During the time I was working for the government, some of what was going on around us did not make a great deal of sense. For example, people who spoke Spanish were assigned to Asian language programs, people who spoke French or Chinese were assigned to Spanish language programs, and so on. In order to qualify for grants, grant recipients were required to promise to pay for those items for which they needed a grant to accomplish. Data processors were hired to computerize data that we didn’t collect. In short, it didn’t always make sense.
For a long time, this bothered me, until a co-worker explained. “It doesn’t have to make sense,” he elucidated, “just do it.” That took a little while to sink in, but in its own way, it was a relief. I didn’t have to figure out the reasons (if any) for what went on. After all, the bureaucracy has survived for a long time while incorporating this meme. In fact, the bureaucracy is one of the more resilient of organized structures.
Subsequently, I broadened my perspective. The events of life, too, contain elements that seem to make no sense. Currently, in our era of rapid change, there appear to be many of them. People may comment in frustration, “But that makes no sense.” Perhaps, translated, it is another version of “The Emperor has no clothes!” The fact is that we do not always have the information we need to determine if something makes long-range sense. (Sometimes it doesn’t; sometimes it does when seen from a different viewpoint.) Additionally, creativity rarely flows from that which is tightly controlled along logical lines. Creativity flows from the Void in which everything happens simultaneously, and which is ordered and chaotic at the same time. Hindsight is often the only tool to give meaning to a seemingly random happening.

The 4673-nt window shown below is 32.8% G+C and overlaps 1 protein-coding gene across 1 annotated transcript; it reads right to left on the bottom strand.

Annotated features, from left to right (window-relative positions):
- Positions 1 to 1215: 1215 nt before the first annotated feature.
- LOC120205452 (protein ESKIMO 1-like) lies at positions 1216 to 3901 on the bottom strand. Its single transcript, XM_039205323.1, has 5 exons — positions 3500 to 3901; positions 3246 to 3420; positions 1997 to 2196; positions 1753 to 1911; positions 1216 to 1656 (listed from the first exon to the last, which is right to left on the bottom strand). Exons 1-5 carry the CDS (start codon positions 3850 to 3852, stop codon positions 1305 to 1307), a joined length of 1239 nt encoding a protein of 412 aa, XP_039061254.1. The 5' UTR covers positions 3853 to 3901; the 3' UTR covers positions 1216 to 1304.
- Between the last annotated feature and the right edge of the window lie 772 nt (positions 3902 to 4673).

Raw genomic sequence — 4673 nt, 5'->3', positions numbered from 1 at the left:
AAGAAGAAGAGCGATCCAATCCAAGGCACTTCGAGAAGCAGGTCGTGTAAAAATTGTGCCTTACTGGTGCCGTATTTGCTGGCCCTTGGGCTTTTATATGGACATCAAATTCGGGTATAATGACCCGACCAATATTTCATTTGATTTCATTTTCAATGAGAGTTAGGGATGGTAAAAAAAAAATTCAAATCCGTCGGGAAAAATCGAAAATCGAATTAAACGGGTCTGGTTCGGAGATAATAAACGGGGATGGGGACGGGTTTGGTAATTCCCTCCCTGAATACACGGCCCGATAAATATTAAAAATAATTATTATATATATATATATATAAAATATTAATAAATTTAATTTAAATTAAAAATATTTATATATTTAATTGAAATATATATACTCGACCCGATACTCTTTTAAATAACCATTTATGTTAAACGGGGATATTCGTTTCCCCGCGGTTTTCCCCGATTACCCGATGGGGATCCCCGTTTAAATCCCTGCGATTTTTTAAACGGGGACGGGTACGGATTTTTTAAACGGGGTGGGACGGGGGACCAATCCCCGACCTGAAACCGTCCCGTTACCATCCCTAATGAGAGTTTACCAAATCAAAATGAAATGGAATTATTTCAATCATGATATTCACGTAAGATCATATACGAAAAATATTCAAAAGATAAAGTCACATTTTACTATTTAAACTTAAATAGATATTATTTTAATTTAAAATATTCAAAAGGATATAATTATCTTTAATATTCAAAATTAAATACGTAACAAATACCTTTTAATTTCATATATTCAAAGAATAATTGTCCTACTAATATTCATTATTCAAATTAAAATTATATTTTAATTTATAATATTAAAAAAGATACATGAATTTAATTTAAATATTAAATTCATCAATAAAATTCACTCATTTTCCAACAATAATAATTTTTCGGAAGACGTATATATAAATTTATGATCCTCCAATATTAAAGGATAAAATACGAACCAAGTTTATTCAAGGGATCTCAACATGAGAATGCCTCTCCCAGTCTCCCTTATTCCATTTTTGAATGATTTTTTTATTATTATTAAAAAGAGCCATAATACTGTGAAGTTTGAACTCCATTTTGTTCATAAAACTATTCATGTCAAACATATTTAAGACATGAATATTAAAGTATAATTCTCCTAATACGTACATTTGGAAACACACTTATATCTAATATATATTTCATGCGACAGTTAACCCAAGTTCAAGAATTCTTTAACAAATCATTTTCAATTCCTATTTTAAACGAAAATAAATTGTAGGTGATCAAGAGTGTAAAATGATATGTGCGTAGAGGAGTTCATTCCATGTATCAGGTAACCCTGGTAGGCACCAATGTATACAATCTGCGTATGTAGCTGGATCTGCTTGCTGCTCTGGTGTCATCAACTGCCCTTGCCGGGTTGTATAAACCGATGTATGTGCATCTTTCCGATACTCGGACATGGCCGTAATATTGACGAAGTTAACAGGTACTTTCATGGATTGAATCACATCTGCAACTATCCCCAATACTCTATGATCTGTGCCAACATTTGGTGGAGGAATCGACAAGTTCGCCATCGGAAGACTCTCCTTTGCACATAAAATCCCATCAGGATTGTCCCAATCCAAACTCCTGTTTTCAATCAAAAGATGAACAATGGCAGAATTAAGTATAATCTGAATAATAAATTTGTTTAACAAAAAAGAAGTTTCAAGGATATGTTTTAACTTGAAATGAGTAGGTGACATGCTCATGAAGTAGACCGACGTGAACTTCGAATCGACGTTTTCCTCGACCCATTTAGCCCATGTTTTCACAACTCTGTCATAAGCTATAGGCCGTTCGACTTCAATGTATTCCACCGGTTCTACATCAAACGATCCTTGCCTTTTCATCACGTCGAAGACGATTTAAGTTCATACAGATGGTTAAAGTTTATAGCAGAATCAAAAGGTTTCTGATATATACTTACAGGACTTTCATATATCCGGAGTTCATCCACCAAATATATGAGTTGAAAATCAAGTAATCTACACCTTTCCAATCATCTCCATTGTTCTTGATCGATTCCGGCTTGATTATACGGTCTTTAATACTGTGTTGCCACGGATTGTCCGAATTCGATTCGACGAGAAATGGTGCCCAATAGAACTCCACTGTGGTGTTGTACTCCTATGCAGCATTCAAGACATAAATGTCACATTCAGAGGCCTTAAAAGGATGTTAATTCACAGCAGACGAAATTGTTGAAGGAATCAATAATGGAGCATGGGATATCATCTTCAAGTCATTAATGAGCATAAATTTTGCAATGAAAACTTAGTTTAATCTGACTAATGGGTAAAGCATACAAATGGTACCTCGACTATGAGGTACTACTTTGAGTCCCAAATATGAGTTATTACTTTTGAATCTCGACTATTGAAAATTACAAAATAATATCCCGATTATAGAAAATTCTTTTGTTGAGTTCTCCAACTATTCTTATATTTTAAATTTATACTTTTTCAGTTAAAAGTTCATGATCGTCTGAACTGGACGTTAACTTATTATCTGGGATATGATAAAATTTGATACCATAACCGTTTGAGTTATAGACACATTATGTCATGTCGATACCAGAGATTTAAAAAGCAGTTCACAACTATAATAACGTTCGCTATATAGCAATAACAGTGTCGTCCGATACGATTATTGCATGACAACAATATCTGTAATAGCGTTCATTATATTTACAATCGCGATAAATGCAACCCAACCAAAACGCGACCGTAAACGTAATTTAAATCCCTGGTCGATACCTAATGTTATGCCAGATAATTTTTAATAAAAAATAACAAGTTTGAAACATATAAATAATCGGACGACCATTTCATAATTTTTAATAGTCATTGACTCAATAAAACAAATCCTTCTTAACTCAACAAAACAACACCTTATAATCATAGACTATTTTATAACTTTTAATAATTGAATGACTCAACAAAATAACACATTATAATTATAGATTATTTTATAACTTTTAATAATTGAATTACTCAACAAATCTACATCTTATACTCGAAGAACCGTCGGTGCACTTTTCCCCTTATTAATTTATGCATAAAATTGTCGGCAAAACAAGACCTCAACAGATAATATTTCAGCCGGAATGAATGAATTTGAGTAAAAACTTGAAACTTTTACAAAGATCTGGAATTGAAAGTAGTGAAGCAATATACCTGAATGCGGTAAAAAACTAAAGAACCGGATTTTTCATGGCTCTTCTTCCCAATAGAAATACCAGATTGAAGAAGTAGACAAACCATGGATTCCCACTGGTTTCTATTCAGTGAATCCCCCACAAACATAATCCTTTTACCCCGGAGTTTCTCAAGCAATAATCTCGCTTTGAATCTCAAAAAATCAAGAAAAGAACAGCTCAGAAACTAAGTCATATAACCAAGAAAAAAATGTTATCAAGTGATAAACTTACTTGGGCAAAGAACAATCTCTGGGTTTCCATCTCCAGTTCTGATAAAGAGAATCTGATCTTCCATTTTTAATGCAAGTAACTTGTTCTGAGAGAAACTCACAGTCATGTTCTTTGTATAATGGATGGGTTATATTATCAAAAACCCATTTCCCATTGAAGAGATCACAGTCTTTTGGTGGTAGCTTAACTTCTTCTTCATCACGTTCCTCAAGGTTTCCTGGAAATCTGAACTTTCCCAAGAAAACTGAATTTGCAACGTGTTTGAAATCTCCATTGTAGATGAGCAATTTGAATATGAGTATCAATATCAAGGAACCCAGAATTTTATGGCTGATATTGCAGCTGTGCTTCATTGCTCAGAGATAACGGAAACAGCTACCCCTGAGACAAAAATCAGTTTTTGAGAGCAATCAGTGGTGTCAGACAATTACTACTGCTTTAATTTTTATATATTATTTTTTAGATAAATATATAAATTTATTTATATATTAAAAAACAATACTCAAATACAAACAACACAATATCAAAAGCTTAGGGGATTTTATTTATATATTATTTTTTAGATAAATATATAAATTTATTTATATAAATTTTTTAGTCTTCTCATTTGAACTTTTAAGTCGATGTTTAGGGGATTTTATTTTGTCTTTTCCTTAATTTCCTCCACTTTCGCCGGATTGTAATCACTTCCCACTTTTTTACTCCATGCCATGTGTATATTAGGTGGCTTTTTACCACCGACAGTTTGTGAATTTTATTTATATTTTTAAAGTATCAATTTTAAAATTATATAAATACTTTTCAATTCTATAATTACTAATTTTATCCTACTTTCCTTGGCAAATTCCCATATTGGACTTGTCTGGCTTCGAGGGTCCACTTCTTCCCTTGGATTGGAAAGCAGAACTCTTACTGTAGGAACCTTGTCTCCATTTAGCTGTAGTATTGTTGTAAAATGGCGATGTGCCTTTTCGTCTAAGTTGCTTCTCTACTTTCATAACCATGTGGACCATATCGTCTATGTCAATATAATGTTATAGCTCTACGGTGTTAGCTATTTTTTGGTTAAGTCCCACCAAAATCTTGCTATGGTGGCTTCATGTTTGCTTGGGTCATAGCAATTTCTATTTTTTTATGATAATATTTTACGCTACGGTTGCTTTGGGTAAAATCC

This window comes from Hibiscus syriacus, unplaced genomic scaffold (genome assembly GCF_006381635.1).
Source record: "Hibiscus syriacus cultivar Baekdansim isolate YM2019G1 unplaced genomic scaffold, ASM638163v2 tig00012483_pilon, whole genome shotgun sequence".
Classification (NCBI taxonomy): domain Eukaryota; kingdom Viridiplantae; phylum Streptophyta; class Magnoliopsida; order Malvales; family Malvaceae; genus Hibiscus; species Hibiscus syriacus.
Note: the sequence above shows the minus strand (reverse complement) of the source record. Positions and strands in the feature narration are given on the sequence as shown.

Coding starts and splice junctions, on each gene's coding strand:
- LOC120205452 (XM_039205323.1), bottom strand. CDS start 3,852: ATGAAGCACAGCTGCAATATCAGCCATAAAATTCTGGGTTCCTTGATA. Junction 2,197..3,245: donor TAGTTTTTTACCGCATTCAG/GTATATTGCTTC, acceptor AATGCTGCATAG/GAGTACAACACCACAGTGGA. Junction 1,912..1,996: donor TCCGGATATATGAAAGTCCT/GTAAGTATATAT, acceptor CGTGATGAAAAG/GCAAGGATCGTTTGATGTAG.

We can recall the past and conceive the future, but it is in the present we must act. We will be happier, or at least less stressed, if we do not demand that what is beyond our control makes sense. We can discern if an action or event is in accord with our values, we can project a possible or probable outcome of a pattern, and we can decide whether we will participate, but we cannot demand that it always make sense. Sometimes it takes hindsight to determine that. Sometimes we will never know. We can feel good about something that does not make sense, intuiting that it will lead to positive results, or we can feel the opposite.
Intuition and logic are distinct functions. Intuition is often accurate, but it is not bound to whether something makes sense. Logic wants cause and effect, linear reasoning, sense. An accurate intuition may not always make logical sense. When we demand only logical sense, we cut off intuition, using only part of our perception, and are impoverished thereby. If we can temporarily suspend the need for something to make immediate sense, we are freed to use both perceptual processes, allowing the intuition and examining the logic later. The two processes are complementary.
Letting go of the need to know that, obviously, something makes sense is not the same as blindly following what seems to make no sense or contorting the meanings of words to make it so; nor is it the same as actively opposing such an event. It is letting go of the stress, acknowledging discrepancies perceived, and trusting the intuition. Most importantly, it is letting go of the stress. Sometimes what is will make sense; sometimes it will not. Letting go is not stressing about it, and calmly following one’s inner guidance.
It doesn’t always have to make sense.